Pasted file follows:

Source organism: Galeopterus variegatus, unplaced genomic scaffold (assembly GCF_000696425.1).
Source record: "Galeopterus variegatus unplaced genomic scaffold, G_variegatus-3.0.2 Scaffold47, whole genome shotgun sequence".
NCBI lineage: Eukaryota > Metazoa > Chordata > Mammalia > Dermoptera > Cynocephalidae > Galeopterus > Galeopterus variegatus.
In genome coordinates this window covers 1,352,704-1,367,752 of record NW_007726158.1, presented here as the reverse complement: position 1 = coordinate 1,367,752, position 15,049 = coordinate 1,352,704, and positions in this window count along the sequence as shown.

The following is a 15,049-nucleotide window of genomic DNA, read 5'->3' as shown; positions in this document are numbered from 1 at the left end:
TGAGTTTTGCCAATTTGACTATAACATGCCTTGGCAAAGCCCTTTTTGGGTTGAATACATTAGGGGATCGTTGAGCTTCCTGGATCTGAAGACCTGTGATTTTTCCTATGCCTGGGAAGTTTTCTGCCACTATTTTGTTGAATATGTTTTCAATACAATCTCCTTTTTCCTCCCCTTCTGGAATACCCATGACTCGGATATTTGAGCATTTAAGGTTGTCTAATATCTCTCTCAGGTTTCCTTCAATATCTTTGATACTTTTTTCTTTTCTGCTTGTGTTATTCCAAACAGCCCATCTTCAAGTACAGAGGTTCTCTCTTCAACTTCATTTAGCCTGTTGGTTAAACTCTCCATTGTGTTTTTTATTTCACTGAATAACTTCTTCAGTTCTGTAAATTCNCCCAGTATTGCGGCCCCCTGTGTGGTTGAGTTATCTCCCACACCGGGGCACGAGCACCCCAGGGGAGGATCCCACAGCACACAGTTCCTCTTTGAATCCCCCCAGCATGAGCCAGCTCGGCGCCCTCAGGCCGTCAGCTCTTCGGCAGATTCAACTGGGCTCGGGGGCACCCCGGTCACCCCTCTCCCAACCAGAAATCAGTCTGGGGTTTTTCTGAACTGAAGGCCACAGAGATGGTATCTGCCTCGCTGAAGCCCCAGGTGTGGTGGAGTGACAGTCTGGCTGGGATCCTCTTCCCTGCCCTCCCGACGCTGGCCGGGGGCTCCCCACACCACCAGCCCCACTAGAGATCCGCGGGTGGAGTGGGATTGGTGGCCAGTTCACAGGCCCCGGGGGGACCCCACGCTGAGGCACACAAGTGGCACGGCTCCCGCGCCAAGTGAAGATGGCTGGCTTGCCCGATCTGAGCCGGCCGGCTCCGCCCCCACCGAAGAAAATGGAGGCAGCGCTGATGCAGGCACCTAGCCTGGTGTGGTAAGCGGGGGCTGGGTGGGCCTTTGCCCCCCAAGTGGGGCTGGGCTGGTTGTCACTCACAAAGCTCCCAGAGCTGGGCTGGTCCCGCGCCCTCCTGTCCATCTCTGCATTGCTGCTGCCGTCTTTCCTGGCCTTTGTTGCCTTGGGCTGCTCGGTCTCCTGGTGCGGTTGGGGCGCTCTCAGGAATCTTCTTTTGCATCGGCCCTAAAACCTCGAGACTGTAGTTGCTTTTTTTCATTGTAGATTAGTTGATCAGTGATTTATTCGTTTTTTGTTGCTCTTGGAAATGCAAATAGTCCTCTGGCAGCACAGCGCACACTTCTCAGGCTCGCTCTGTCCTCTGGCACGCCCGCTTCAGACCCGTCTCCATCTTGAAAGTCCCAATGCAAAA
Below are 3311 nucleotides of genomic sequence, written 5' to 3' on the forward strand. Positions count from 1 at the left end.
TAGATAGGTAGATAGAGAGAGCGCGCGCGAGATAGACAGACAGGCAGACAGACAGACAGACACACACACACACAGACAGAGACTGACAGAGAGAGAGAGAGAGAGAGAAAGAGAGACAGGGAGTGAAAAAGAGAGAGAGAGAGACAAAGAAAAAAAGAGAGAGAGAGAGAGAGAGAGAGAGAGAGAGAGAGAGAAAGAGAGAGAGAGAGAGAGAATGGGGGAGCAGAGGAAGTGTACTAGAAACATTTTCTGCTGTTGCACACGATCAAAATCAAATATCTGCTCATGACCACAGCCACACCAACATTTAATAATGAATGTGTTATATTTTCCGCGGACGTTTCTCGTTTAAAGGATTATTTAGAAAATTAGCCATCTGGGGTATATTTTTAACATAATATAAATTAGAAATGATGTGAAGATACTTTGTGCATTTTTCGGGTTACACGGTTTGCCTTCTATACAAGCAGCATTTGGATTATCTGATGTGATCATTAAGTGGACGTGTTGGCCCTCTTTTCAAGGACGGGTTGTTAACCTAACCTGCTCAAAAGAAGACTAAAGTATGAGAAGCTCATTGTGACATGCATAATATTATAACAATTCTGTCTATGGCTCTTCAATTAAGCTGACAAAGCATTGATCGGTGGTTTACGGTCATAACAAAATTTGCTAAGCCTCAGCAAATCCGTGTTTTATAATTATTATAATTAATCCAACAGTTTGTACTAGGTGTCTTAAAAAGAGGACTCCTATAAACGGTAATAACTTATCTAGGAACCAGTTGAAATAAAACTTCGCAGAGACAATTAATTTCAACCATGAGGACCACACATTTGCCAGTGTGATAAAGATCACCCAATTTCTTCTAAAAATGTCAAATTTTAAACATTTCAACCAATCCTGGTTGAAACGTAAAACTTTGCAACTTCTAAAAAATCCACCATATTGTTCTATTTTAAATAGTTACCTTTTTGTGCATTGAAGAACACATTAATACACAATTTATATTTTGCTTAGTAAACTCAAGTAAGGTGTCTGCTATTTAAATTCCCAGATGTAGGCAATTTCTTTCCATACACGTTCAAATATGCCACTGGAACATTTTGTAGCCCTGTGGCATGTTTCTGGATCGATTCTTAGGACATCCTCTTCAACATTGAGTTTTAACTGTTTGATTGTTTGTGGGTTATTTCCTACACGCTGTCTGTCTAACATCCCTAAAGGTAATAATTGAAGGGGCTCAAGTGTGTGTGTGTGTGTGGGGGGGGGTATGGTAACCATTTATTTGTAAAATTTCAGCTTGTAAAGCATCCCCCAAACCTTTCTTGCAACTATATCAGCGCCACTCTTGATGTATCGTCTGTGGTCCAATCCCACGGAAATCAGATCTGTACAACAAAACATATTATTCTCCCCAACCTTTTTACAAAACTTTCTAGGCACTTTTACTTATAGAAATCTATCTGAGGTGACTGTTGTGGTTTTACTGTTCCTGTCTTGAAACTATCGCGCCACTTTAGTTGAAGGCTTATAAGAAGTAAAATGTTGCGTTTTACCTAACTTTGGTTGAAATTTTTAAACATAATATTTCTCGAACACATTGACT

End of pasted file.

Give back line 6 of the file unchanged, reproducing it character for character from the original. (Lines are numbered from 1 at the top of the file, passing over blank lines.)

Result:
TGAGTTTTGCCAATTTGACTATAACATGCCTTGGCAAAGCCCTTTTTGGGTTGAATACATTAGGGGATCGTTGAGCTTCCTGGATCTGAAGACCTGTGATTTTTCCTATGCCTGGGAAGTTTTCTGCCACTATTTTGTTGAATATGTTTTCAATACAATCTCCTTTTTCCTCCCCTTCTGGAATACCCATGACTCGGATATTTGAGCATTTAAGGTTGTCTAATATCTCTCTCAGGTTTCCTTCAATATCTTTGATACTTTTTTCTTTTCTGCTTGTGTTATTCCAAACAGCCCATCTTCAAGTACAGAGGTTCTCTCTTCAACTTCATTTAGCCTGTTGGTTAAACTCTCCATTGTGTTTTTTATTTCACTGAATAACTTCTTCAGTTCTGTAAATTCNCCCAGTATTGCGGCCCCCTGTGTGGTTGAGTTATCTCCCACACCGGGGCACGAGCACCCCAGGGGAGGATCCCACAGCACACAGTTCCTCTTTGAATCCCCCCAGCATGAGCCAGCTCGGCGCCCTCAGGCCGTCAGCTCTTCGGCAGATTCAACTGGGCTCGGGGGCACCCCGGTCACCCCTCTCCCAACCAGAAATCAGTCTGGGGTTTTTCTGAACTGAAGGCCACAGAGATGGTATCTGCCTCGCTGAAGCCCCAGGTGTGGTGGAGTGACAGTCTGGCTGGGATCCTCTTCCCTGCCCTCCCGACGCTGGCCGGGGGCTCCCCACACCACCAGCCCCACTAGAGATCCGCGGGTGGAGTGGGATTGGTGGCCAGTTCACAGGCCCCGGGGGGACCCCACGCTGAGGCACACAAGTGGCACGGCTCCCGCGCCAAGTGAAGATGGCTGGCTTGCCCGATCTGAGCCGGCCGGCTCCGCCCCCACCGAAGAAAATGGAGGCAGCGCTGATGCAGGCACCTAGCCTGGTGTGGTAAGCGGGGGCTGGGTGGGCCTTTGCCCCCCAAGTGGGGCTGGGCTGGTTGTCACTCACAAAGCTCCCAGAGCTGGGCTGGTCCCGCGCCCTCCTGTCCATCTCTGCATTGCTGCTGCCGTCTTTCCTGGCCTTTGTTGCCTTGGGCTGCTCGGTCTCCTGGTGCGGTTGGGGCGCTCTCAGGAATCTTCTTTTGCATCGGCCCTAAAACCTCGAGACTGTAGTTGCTTTTTTTCATTGTAGATTAGTTGATCAGTGATTTATTCGTTTTTTGTTGCTCTTGGAAATGCAAATAGTCCTCTGGCAGCACAGCGCACACTTCTCAGGCTCGCTCTGTCCTCTGGCACGCCCGCTTCAGACCCGTCTCCATCTTGAAAGTCCCAATGCAAAA